Melanie Dool’s gardening column in association with Orchardstown Garden Centre
THERE has been an increasing awareness about the importance of bees in our lives. To be correct, I should say pollinating insects, of which bees are but one important part which we have placed at the head of a campaign to ensure we do not destroy our natural treasures any further.
There are some opinions that say if we lose our pollinating insects we will not be able to survive in the world. That is not quite true as around 25% of crops are wind pollinated but it will certainly make our choice of foods much reduced and boring. More importantly, it is just a wakeup call that we need to reverse some of the destructive things we are doing to this planet, such as habitat loss, climate change, intensive agriculture/ horticulture and pesticides, and by implication, we are doing this to ourselves!
Because of the huge loss of habitats, it has become more important than ever to provide as many alternative substitutes as possible and one of the best areas for that is in your garden. The purists might then say you should only plant native species but that is unnecessarily restrictive as, quite frankly, we need much more than that and also different species as going only native will leave severe shortages at certain times of the year.
Another myth is that only oaks should be planted as they can support the greatest number of native species, which is true but you have to wait a few hundred years for that to be the case whereas trees such as willows, alder, hazel and birch will provide a huge number in just a few years.
Bees and indeed other insects have evolved over millennia to breed and become active when their food source becomes available and that is from the spring until the autumn. There have been disturbances to this pattern and with no food, the insects die and the population goes into decline.
Part of the solution is to have as many suitable plants as possible in your garden at that time. It is not annual flowers that produce the greatest amount of nectar but shrubs are far superior in every way. Begonias and pelargoniums (geraniums) are low in nectar, whereas a mature shrub such as a flowering currant, mahonia or berberis provides as much nectar as 16,000 primroses and so it continues through the months with other shrubs until the autumn.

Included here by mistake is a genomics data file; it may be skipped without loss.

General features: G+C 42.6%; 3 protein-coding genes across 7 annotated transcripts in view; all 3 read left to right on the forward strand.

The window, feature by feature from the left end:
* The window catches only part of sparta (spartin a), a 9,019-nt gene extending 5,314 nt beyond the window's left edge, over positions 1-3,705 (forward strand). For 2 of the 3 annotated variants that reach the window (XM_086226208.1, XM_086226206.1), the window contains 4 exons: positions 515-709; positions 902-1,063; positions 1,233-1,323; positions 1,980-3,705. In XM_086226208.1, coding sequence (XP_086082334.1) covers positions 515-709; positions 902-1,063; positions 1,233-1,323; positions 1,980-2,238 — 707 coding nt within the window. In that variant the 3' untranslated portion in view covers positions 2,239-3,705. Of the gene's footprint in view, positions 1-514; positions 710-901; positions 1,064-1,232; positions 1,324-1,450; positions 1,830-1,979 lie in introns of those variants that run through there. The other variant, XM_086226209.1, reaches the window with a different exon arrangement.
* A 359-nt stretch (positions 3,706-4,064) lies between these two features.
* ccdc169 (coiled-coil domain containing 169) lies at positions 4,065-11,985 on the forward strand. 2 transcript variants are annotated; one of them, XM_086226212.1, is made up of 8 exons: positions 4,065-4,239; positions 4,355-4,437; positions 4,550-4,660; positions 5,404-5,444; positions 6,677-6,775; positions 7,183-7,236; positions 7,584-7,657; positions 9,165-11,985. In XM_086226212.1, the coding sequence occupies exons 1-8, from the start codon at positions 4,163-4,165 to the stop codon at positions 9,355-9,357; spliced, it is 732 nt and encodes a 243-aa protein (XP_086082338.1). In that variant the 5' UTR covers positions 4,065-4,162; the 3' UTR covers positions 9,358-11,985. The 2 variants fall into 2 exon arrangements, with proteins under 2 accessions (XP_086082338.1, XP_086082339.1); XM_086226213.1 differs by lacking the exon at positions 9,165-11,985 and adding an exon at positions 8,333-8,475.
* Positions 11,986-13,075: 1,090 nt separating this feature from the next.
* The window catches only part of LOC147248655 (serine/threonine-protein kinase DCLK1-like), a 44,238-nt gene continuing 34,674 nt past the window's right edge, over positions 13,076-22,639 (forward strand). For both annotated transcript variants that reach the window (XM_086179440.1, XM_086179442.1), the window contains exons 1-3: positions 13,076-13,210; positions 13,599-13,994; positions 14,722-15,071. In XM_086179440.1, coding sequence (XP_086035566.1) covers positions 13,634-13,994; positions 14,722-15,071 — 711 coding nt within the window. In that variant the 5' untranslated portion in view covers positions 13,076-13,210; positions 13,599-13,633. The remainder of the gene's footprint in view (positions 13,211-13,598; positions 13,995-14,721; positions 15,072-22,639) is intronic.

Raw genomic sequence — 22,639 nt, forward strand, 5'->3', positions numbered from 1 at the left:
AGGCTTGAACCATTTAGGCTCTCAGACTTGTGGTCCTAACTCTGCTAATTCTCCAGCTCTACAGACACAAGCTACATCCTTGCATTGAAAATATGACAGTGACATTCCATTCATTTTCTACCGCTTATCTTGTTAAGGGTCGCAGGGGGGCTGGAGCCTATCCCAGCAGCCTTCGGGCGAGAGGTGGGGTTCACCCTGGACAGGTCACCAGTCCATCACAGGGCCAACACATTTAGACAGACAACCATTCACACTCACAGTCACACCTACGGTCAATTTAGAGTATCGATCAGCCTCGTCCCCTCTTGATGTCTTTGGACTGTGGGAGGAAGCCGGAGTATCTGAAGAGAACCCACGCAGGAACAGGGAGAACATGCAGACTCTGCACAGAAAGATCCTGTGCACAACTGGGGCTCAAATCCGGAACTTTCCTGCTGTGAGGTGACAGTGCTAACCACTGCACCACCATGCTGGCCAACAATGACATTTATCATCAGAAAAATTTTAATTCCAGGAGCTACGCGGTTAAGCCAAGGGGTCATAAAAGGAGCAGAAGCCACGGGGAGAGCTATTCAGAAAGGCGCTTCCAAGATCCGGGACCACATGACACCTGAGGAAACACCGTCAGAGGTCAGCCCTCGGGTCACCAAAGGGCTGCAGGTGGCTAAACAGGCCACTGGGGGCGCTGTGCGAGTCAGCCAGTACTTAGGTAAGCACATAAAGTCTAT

There is a saying that if you ignore bees or wasps they will just go away and we at Orchardstown are not bothered by them too much, even though it was a test when wasps built a fascinating dome shaped home in our canteen as we watched calmly during our breaks. On a recent outside coffee morning we were invaded by wasps and had to take direct and invasive action, but waving your hands around is a mistake and only makes them trigger an alarm and others will come to their rescue.
Including as wide a variety as possible of plants in your garden will not only give you pleasure but you will also be helping the insect population as they gather pollen and nectar. Ajuga (n), buddleia, ceanothus, cotoneaster, escallonia, foxglove (n), fuchsia, lavender, penstemon, potentilla (n), spirea, sambucus (n), sedum and viburnum (n) are some suitable plants. Some plants have both ornamental and native (n) versions in their group.
TIP OF THE WEEK
Freshening up some of your flower containers can be achieved by using a number of autumn plants such as cyclamen, coloured heathers, ornamental cabbage and violas. For additional interest and a longer lasting display, first plant deeper some spring flowering dwarf narcissi, tulips and crocus, and then top it off using some of the above mentioned plants.
The best place to plant spring flowering bulbs in the garden is where they can remain undisturbed as they usually live for many years without much attention. Therefore, we plant them in between trees and shrubs in groups of seven upwards and never singly or in the lawn or areas where we might plant bedding plants.